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LARB Radio Hour

The Los Angeles Review of Books Radio Hour is a weekly show featuring interviews, readings and discussions about all things literary. Hosted by LARB Editor-at-Large Kate Wolf, Managing Editor Medaya Ocher, and Gender and Sexuality Editor, Eric Newman.
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Now displaying: July, 2019
Jul 26, 2019

Filmmaker Petra Costa joins co-hosts Eric Newman and Medaya Ocher to talk about Brazil's turbulent politics over the past few decades; and how she was able to capture their operatic intensity in her new documentary, Edge of Democracy. Petra grew up the child of political militants, who were jailed and then went into hiding during Brazil's military dictatorship, which ended in the '80s. However, she also had deep roots in the country's political right-wing. Her father's family ran a construction company; a major player in the industry at the heart of the country's legendary corruption. This unique family history grants Petra unparalleled access to the leaders of both the left and the right while shooting her film; but also informs her deep sense of personal conflict and remorse as events unfold. The film begins by heralding the dramatic rise of Lula, Brasil's first leftist President since the end of the dictatorship. Petra is equally thrilled at the election of his chosen heir, Dilma Rousseff, the country's first women President; but mostly she is delighted by what appears to be the successful establishment of democracy in her country. Then, the forces of reaction start to stir... Petra acknowledges that many viewers draw parallels with the political crisis in the only western hemisphere country more populous than Brazil. Though, there are conspicuous differences: in one country, it's a corrupt Judge that successfully topples a sincere, well-intentioned President; while in the other, an honorable prosecutor is unable to dislodge an utterly corrupt President. What's strikingly similar is that the right-wing triumphs in both countries while democracy loses.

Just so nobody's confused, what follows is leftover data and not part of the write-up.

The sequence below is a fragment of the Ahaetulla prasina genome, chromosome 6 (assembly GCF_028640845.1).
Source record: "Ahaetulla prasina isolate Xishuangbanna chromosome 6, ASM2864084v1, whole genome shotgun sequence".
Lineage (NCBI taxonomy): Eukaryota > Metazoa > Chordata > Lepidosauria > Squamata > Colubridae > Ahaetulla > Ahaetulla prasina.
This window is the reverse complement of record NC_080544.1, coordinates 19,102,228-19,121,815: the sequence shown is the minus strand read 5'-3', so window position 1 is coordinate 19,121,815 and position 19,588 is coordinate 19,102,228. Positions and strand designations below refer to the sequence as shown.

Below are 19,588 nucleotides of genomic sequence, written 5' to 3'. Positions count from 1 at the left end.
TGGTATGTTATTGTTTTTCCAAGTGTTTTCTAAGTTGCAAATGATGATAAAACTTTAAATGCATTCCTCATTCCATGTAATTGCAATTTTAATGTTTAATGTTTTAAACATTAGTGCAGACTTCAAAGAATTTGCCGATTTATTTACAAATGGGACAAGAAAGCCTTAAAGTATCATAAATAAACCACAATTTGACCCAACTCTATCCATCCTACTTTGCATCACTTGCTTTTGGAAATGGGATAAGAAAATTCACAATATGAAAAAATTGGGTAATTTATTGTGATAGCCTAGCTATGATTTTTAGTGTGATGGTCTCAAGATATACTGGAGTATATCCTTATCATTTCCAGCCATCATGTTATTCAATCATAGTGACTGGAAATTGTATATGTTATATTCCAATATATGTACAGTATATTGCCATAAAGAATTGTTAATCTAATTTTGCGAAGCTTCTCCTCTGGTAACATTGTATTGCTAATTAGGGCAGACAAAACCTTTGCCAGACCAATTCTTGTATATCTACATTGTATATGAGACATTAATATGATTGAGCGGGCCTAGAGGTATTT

Also, author Claire Vaye Watkins returns to recommend Rising: Dispatches from the New American Shore by Elizabeth Rush.

Jul 19, 2019

Poet Ariana Reines joins co-hosts Eric Newman and Kate Wolf to discuss A Sand Book, her most ambitious work to date. The show opens with a powerful extended passage from the poem A Partial History. If listeners are not yet aware of Reines as one this century's great new voices, they will be within five minutes: a rhythmic cascade of language rife with resonant images of social conflict, dissipation, recurring glimmers of self-awareness lost in a flood of unrelenting distraction, but our drive to quest never extinguished - epic verse for our lost society. What follows then is a series of reflections on the promise of 21st century language; and the new territories where Reines is searching for, and finding, inspiration.
Also, Erica Jong returns to recommend Horizon by Barry Lopez, the National Book Award-winner's new work of non-fiction.

Jul 12, 2019

Author Fred Tuten joins co-hosts Medaya Ocher, Kate Wolf and Eric Newman to talk about his new book, My Young Life: A Memoir. The conversation begins with Fred explaining why after five celebrated novels, he chose to write a memoir; what follows is a series of beautiful reflections on his life. In the introduction to the show, Medaya says this is perhaps her very favorite LARB Radio Hour to date. Indeed, Fred's deep compassion for the people in his life, his novel-like descriptions of time and place, and his trenchant political observations makes this a show that cannot be missed - there's a true generosity of Spirit here.
Also, the irrepressible John Waters returns to recommend a book and offers four: Moby's new memoir, Then It Fell Apart; Kevin Killian's Fascination - as well as the works of Clarise Lispector and Dodie Bellamy.

Jul 5, 2019

Legendary Chicanx Feminist Theorist Cherrie Moraga joins host Eric Newman to talk about her new memoir, Native Country of the Heart, which tells the story of Cherrie mother, Elvira, along with reflections on Cherrie's own life and the long history of the Mexican-American/Indigenous diaspora. Cherrie discusses how she came to write about her mother's life, her own coming into being as a Chicanx radical feminist artist and lesbian, and ends with some somber thoughts about our dire contemporary politics balanced by where she finds hope in this context.
Also, Jacob Tobia, author of Sissy: A Coming of Gender Story, returns to recommend the super-hot, gender-shifting, pan-sexual Paul Takes the Form of a Mortal Girl by Andrea Lawlor

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